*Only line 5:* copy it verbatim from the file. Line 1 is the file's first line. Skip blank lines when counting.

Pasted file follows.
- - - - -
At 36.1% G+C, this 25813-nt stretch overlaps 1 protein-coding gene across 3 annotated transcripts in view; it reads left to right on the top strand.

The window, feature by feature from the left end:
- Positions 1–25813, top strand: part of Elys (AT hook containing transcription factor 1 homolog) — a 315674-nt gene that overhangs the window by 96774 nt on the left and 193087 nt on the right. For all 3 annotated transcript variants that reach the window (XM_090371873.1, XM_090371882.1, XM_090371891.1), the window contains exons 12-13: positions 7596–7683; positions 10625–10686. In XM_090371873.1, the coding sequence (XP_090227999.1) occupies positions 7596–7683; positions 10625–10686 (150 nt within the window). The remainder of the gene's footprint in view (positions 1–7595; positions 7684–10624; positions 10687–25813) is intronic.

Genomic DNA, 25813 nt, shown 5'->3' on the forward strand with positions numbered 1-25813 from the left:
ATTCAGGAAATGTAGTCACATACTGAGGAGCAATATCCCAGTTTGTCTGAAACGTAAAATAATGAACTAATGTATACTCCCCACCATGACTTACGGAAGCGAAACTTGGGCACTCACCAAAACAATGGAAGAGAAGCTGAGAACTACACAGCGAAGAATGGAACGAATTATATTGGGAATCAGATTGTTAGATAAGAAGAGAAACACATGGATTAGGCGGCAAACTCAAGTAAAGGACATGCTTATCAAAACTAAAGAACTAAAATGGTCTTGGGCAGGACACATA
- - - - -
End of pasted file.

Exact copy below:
ATTCAGGAAATGTAGTCACATACTGAGGAGCAATATCCCAGTTTGTCTGAAACGTAAAATAATGAACTAATGTATACTCCCCACCATGACTTACGGAAGCGAAACTTGGGCACTCACCAAAACAATGGAAGAGAAGCTGAGAACTACACAGCGAAGAATGGAACGAATTATATTGGGAATCAGATTGTTAGATAAGAAGAGAAACACATGGATTAGGCGGCAAACTCAAGTAAAGGACATGCTTATCAAAACTAAAGAACTAAAATGGTCTTGGGCAGGACACATA